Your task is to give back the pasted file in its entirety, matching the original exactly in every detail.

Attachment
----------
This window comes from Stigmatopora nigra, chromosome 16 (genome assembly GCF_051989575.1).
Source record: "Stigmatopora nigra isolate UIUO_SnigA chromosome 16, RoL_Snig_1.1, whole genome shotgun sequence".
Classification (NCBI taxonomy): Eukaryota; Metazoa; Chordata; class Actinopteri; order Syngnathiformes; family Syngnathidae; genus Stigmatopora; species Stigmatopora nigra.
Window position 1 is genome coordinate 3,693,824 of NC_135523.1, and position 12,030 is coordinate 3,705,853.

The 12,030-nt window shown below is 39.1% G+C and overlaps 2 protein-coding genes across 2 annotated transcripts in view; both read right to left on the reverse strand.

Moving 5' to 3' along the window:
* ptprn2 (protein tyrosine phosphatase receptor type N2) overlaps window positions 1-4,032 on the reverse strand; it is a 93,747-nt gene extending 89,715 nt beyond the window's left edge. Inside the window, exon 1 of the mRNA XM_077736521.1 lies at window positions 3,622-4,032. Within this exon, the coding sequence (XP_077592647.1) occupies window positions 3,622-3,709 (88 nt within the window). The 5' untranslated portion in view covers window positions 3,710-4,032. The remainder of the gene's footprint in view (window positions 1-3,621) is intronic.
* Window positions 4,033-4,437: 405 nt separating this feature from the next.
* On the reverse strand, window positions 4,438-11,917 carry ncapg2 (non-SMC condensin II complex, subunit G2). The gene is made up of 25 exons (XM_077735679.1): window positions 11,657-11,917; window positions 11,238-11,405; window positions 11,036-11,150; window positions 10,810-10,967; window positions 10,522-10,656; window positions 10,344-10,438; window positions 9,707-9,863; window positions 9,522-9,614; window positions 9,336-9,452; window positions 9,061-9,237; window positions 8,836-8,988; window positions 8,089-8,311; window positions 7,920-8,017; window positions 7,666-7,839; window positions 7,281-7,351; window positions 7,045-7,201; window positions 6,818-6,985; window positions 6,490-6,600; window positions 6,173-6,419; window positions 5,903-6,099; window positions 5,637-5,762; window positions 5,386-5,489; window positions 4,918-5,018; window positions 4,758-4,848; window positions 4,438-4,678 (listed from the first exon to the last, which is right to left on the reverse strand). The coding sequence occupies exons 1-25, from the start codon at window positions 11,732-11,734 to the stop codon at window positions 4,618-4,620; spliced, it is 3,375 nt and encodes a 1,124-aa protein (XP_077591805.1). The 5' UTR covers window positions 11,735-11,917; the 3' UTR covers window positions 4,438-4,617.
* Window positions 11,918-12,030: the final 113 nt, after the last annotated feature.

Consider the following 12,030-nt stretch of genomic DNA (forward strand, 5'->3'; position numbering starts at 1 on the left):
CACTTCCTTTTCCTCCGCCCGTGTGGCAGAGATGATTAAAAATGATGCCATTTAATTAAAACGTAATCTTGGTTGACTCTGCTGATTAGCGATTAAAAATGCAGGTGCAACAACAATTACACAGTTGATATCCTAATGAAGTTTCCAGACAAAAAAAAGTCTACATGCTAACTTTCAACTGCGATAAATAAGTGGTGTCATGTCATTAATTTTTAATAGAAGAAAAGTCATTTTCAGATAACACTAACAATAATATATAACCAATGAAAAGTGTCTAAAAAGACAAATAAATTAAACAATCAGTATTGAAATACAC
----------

This window comes from Stigmatopora nigra, chromosome 16 (genome assembly GCF_051989575.1).
Source record: "Stigmatopora nigra isolate UIUO_SnigA chromosome 16, RoL_Snig_1.1, whole genome shotgun sequence".
Classification (NCBI taxonomy): Eukaryota; Metazoa; Chordata; class Actinopteri; order Syngnathiformes; family Syngnathidae; genus Stigmatopora; species Stigmatopora nigra.
Window position 1 is genome coordinate 3,693,824 of NC_135523.1, and position 12,030 is coordinate 3,705,853.

The 12,030-nt window shown below is 39.1% G+C and overlaps 2 protein-coding genes across 2 annotated transcripts in view; both read right to left on the reverse strand.

Moving 5' to 3' along the window:
* ptprn2 (protein tyrosine phosphatase receptor type N2) overlaps window positions 1-4,032 on the reverse strand; it is a 93,747-nt gene extending 89,715 nt beyond the window's left edge. Inside the window, exon 1 of the mRNA XM_077736521.1 lies at window positions 3,622-4,032. Within this exon, the coding sequence (XP_077592647.1) occupies window positions 3,622-3,709 (88 nt within the window). The 5' untranslated portion in view covers window positions 3,710-4,032. The remainder of the gene's footprint in view (window positions 1-3,621) is intronic.
* Window positions 4,033-4,437: 405 nt separating this feature from the next.
* On the reverse strand, window positions 4,438-11,917 carry ncapg2 (non-SMC condensin II complex, subunit G2). The gene is made up of 25 exons (XM_077735679.1): window positions 11,657-11,917; window positions 11,238-11,405; window positions 11,036-11,150; window positions 10,810-10,967; window positions 10,522-10,656; window positions 10,344-10,438; window positions 9,707-9,863; window positions 9,522-9,614; window positions 9,336-9,452; window positions 9,061-9,237; window positions 8,836-8,988; window positions 8,089-8,311; window positions 7,920-8,017; window positions 7,666-7,839; window positions 7,281-7,351; window positions 7,045-7,201; window positions 6,818-6,985; window positions 6,490-6,600; window positions 6,173-6,419; window positions 5,903-6,099; window positions 5,637-5,762; window positions 5,386-5,489; window positions 4,918-5,018; window positions 4,758-4,848; window positions 4,438-4,678 (listed from the first exon to the last, which is right to left on the reverse strand). The coding sequence occupies exons 1-25, from the start codon at window positions 11,732-11,734 to the stop codon at window positions 4,618-4,620; spliced, it is 3,375 nt and encodes a 1,124-aa protein (XP_077591805.1). The 5' UTR covers window positions 11,735-11,917; the 3' UTR covers window positions 4,438-4,617.
* Window positions 11,918-12,030: the final 113 nt, after the last annotated feature.

Consider the following 12,030-nt stretch of genomic DNA (forward strand, 5'->3'; position numbering starts at 1 on the left):
CACTTCCTTTTCCTCCGCCCGTGTGGCAGAGATGATTAAAAATGATGCCATTTAATTAAAACGTAATCTTGGTTGACTCTGCTGATTAGCGATTAAAAATGCAGGTGCAACAACAATTACACAGTTGATATCCTAATGAAGTTTCCAGACAAAAAAAAGTCTACATGCTAACTTTCAACTGCGATAAATAAGTGGTGTCATGTCATTAATTTTTAATAGAAGAAAAGTCATTTTCAGATAACACTAACAATAATATATAACCAATGAAAAGTGTCTAAAAAGACAAATAAATTAAACAATCAGTATTGAAATACAC